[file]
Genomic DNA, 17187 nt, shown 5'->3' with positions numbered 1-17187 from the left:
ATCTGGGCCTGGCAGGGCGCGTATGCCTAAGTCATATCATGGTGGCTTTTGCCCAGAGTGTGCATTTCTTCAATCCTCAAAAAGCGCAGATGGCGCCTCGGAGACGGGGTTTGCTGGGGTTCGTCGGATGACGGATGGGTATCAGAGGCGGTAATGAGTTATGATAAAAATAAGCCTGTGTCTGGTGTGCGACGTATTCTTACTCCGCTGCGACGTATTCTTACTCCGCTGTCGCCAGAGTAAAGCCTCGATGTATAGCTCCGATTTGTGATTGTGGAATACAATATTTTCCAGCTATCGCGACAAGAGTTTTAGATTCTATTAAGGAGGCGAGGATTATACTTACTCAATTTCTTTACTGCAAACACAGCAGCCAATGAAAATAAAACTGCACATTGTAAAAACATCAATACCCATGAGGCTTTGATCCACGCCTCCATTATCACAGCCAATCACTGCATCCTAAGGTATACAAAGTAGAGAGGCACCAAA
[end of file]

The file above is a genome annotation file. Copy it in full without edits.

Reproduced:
Genomic DNA, 17187 nt, shown 5'->3' with positions numbered 1-17187 from the left:
ATCTGGGCCTGGCAGGGCGCGTATGCCTAAGTCATATCATGGTGGCTTTTGCCCAGAGTGTGCATTTCTTCAATCCTCAAAAAGCGCAGATGGCGCCTCGGAGACGGGGTTTGCTGGGGTTCGTCGGATGACGGATGGGTATCAGAGGCGGTAATGAGTTATGATAAAAATAAGCCTGTGTCTGGTGTGCGACGTATTCTTACTCCGCTGCGACGTATTCTTACTCCGCTGTCGCCAGAGTAAAGCCTCGATGTATAGCTCCGATTTGTGATTGTGGAATACAATATTTTCCAGCTATCGCGACAAGAGTTTTAGATTCTATTAAGGAGGCGAGGATTATACTTACTCAATTTCTTTACTGCAAACACAGCAGCCAATGAAAATAAAACTGCACATTGTAAAAACATCAATACCCATGAGGCTTTGATCCACGCCTCCATTATCACAGCCAATCACTGCATCCTAAGGTATACAAAGTAGAGAGGCACCAAA